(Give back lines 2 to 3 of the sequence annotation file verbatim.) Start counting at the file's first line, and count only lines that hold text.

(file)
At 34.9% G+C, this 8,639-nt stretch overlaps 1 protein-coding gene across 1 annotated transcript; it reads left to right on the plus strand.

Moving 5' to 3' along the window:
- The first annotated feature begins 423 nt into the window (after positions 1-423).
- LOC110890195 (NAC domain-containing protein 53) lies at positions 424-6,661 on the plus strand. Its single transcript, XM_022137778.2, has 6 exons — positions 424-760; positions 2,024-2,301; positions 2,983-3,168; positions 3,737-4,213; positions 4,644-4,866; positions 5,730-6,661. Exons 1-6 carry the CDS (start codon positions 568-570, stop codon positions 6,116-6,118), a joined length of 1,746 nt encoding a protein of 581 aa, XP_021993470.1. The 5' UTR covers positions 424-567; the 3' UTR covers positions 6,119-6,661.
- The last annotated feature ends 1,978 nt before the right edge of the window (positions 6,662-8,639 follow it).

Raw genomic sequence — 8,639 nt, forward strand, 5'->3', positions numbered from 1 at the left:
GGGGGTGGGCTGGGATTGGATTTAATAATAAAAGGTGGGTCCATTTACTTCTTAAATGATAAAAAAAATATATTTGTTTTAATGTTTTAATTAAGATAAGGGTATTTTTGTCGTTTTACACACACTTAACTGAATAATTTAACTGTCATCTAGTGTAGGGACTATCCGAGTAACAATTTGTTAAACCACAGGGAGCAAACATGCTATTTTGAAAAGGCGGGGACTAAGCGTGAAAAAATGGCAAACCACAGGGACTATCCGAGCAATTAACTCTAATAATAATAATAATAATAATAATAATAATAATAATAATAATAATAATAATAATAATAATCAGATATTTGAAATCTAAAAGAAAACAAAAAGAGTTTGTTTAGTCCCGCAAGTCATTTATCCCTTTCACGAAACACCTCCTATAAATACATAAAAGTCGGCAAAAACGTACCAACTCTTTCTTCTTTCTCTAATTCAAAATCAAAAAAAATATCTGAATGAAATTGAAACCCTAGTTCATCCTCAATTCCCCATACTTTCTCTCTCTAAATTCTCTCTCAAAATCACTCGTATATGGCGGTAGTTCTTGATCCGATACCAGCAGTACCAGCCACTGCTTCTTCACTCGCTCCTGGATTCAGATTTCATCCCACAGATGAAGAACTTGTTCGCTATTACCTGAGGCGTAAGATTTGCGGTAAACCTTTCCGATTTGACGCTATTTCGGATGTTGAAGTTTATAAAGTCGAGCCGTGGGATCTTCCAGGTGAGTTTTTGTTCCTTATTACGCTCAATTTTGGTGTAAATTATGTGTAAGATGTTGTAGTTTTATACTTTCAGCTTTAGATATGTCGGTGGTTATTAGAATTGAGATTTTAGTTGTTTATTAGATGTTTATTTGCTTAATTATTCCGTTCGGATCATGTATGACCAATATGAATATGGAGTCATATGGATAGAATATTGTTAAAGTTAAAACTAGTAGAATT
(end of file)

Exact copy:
Moving 5' to 3' along the window:
- The first annotated feature begins 423 nt into the window (after positions 1-423).